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More than 100 Natrona County High students walked out of class and gathered on the school’s football field Wednesday morning to show solidarity with the victims of mass shootings in the wake of a deadly attack at a Florida high school.

The demonstration lasted for 1,606 seconds, representing the number of mass shootings in the United States since the December 2012 attack at Sandy Hook Elementary in Newtown, Connecticut. Student leaders, organized under the banner of the Casper Youth for Change, spoke for the first half of the walkout and then told the crowd to spend the rest of the time reflecting on the attacks.

The organizers, led by senior Hunter Bullard, have stressed that the walkout is not meant to signal a political stance for or against gun control. She and other speakers spoke more about the political moment in which high school students, led by the survivors in Florida, have been thrust into.

“Today, as we take one of the challenges of security and remembrance, let us always remember that nothing in life is to be feared. It is only to be understood,” senior Kevin Milburn told the crowd, which sat on the corner of the school’s field. “Now is the time to understand more, so we may fear less.”

“If liberty means anything at all, it means the right to tell people what they do not want to hear,” he continued.

After him came Bullard, who thanked her fellow organizers, as well as the school’s administration and law enforcement.

As she would several times in her speech, she pulled a quote from history.

“It was Thomas Paine who said, ‘If there is trouble, let it be in my day, that my children may have peace,’” she said. “I imagine all of you out here today know just what the trouble is.”

She reminded the crowd of Wednesday’s significance: It was three weeks to the day that a gunman walked into a Florida high school and murdered 17 people. The massacre has set off a political debate about guns and their role in American society. Nationally and in Natrona County, educators have discussed whether to arm willing staff members as a means of protecting schools.

Bullard noted that Wyoming schools — or the state in general — had not “lived through” a mass shooting.

“The truth is I pray we never have to,” she said. “ ... Because of that, we don’t understand tragedy, such as the ones that are sweeping the nation and we are much less likely to act.”

Bullard asked for a moment of silence 14 minutes into the walkout, or after 840 seconds that represented 840 mass shootings.

The Casper Youth for Change’s leaders have shied away from taking political positions, particularly on gun control. But they’ve suggested some changes within the district: Bullard called on students to engage with their classmates, especially those who are struggling. She outline the group’s calls for action, which include more emphasis on bullying prevention and mental health intervention.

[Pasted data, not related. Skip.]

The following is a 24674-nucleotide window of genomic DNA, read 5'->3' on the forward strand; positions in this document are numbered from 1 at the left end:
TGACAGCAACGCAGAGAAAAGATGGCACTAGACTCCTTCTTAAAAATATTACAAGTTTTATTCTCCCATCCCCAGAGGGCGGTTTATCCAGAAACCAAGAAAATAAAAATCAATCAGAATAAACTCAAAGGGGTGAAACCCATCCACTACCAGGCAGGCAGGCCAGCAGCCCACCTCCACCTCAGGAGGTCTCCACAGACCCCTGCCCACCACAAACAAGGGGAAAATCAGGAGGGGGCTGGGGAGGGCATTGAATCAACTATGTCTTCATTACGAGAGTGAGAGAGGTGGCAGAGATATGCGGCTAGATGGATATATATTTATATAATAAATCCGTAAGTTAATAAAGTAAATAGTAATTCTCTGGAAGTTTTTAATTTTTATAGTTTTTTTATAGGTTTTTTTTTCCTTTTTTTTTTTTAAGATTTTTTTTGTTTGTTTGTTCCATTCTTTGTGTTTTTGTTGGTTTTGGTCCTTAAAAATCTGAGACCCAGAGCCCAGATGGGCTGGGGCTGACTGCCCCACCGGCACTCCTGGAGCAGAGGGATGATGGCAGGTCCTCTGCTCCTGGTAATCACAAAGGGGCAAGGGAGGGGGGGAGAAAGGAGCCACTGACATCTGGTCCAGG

As Bullard spoke, Milburn leaned a small American flag on his shoulder. Other students carried signs.

Senior Catherine O’Connor held a cardboard sign that read “never again,” a slogan adopted by student activists. She capitalized the N, R and A in her sign, an apparent reference to the National Rifle Association. The pro-gun organization has received intense criticism in the wake of the Parkland massacre.

“I feel like this is one opportunity we have to make a difference,” she said.

“I want to see a change in the control of guns,” added senior Michael Gehred, who stood next to O’Connor and carried his own cardboard sign. He said gun restrictions should be tighter for people with mental health problems.

Sophomore Tanner Ewalt said the Casper Youth for Change were planning other actions, including a potential walkout on April 20, which is the 19th anniversary of the Columbine shootings.

Bullard finished her remarks by quoting Michael Jackson’s “Man in the Mirror,” a song released in 1988. At that time, the deadliest mass shooting in U.S. history was the 1984 attack at a McDonald’s in San Ysidro, California, which left 21 dead. That mark has since been surpassed six times. Five of those attacks have occurred during the lifetime of Bullard and her classmates.

She asked her classmates to reflect on the victims of gun violence and to consider what they can do to protect their school.

“If you want to make the world a better place,” Bullard recited, “take a look at yourself and make a change.”

Follow education reporter Seth Klamann on Twitter @SethKlamann


Education and Health Reporter

Seth Klamann joined the Star-Tribune in 2016 and covers education and health. A 2015 graduate of the University of Missouri and proud Kansas City native, Seth worked for newspapers in Milwaukee and Omaha before coming to Casper.

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